You don’t have to work hard these days to hear plenty of thoughts about Health Care Reform. Opinions abound. And the anecdotes to back up these opinions are coming out faster than cars off the assembly line in Detroit.
I am from Wyoming and we have a saying out there, “Everything in Wyoming is political, except politics, that is personal.” Because everyone needs health care at some point in their life, it is personal too. Mix health care and politics, stir in a little economics and your pocketbook, and you have achieved the kind of social critical mass that makes nuclear warfare look like child’s play.
I have also heard it said that, “Everyone is entitled to their own opinion, just not their own set of facts.” But which facts are true and which ones are just cooked up to make someone’s case? It pays to looking deeper into the facts. What was the methodology that led to the stated conclusion? What was asked and who gave the answers? We all need to exercise some due diligence before we embrace the things we hear today.
So, by now, you are wondering what my angle is. Am I for health care reform, or am I against it?
First, like everyone else, including Congress and the President, I have no idea what “it” is. And that may be the most troubling part of the debate. We are all fighting windmills.
Secondly, if you are asking me if I think we need health care reform, then the answer is “Yes.” If you ask me if I am supporting what we all think is working its way through Congress, then at this point in time, I would have to say “No.”
Let me point out a few things that everyone should be factoring into this debate:
• With all its challenges and problems, I firmly believe the health care delivery system and technology in America is among the best in the world, bar none.
• It has been said that somewhere around 45.7 million people in this country do not have health insurance. The reasons vary including: they can’t afford it, they have been declined, some refuse to buy it, others do not use available public health care, or they are here illegally. That said, nobody in America goes without health care. We are already paying for the uninsured every time we pay for health care or our health insurance premiums. A recent CNN story estimated the cost of providing health care to the uninsured at about $1,200 per household per year.
• A government run health care system would be unfair competition. You may have the right to choose your plan and your doctor, but sooner or later, only the government plan and doctors will be left standing on that uneven playing field.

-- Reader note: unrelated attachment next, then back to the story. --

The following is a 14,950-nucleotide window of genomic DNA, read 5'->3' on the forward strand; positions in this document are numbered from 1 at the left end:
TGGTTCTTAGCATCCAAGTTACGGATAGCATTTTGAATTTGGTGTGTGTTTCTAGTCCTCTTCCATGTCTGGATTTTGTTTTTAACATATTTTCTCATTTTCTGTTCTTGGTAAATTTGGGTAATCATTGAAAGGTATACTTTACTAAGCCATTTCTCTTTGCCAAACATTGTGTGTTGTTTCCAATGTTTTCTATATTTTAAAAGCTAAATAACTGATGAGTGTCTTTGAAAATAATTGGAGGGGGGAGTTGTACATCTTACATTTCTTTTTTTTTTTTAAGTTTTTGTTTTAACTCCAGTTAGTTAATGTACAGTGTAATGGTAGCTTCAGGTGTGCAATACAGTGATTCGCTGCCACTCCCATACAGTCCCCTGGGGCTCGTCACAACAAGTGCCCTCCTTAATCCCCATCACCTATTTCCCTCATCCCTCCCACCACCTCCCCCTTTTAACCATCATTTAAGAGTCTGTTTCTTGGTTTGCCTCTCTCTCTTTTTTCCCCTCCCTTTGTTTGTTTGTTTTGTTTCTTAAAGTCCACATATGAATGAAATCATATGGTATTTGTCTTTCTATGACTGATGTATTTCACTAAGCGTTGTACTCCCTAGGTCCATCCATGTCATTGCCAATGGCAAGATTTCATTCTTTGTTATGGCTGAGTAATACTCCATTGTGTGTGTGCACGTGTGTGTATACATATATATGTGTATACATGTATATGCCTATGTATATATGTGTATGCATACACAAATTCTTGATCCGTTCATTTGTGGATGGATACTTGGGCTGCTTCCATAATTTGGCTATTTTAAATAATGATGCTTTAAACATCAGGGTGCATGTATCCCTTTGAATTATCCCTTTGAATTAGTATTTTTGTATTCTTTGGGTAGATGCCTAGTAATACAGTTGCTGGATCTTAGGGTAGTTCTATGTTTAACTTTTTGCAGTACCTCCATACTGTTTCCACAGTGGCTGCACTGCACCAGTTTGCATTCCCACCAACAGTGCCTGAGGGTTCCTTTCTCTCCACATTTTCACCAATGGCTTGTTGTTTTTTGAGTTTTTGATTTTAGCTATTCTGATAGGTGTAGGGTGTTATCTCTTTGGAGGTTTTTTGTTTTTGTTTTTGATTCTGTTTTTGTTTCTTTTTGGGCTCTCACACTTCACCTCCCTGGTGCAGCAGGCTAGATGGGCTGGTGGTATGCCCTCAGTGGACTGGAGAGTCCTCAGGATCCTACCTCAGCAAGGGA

• The question of how can the US economy (personal and corporate taxpayers) finance health care reform is the single most important question in this debate. When you consider that 61.6% of the President’s 2009 Budget ($2.9 trillion) is non-discretionary spending (add another 12.1% if you consider Defense spending non-discretionary), then one has to ask “How can we afford to tack another trillion dollars a year of non-discretionary funding on to that?”
• If you don’t have tort reform as part of health care reform to reduce the number of frivolous malpractice lawsuits, then you will not contain the escalating cost of health care.
• Let’s stop calling it “health insurance.” Insurance is the pooling of money to pay for an event that has less than a 100% likelihood of occurring. The fees you pay are based on mathematical analyses of the risk of a certain event occurring, factoring in the cost of remedying the event and the number of payees into the system. Insurance is for things like fires, tornadoes, hurricanes, earthquakes, etc. Because everyone needs health care at some time in their lives, what we buy when we pay for health insurance is really a pre-paid medical expense plan.
There is every reason in the world for Congress to proceed cautiously. And the American people should be wary of any new government program of this magnitude. If you think Congress will tax the rich and provide the poor with health care at no cost to the poor, the middle class, and the rich, then think again. Having majored in economics in college, there is only one thing I can say about the economy with absolutely certainty, “There is no such thing as a free lunch.” Like Newton’s Laws of Physics, the no-free-lunch principle is an unavoidable fact of life.
What we need is more portability of health care insurance (HIPAA provides some portability now), a way to insure those with pre-existing conditions, tax incentives to offset the cost of employer and individual health insurance premiums, and tort reform.
What we don’t need is another government run mega-program. History has shown government programs to be inefficient, ineffective, ripe for fraud and abuse, and much more costly than anticipated.
The subject matter is complex. The health care industry makes up 20% of our national economy, so the impact could be huge. The current proposal could add a trillion dollars to a $3 trillion budget. The wrong move by Congress could cost us jobs when we can least afford to lose them. In the end, health care reform deserves much more than a passing interest and a gloss over by our leadership.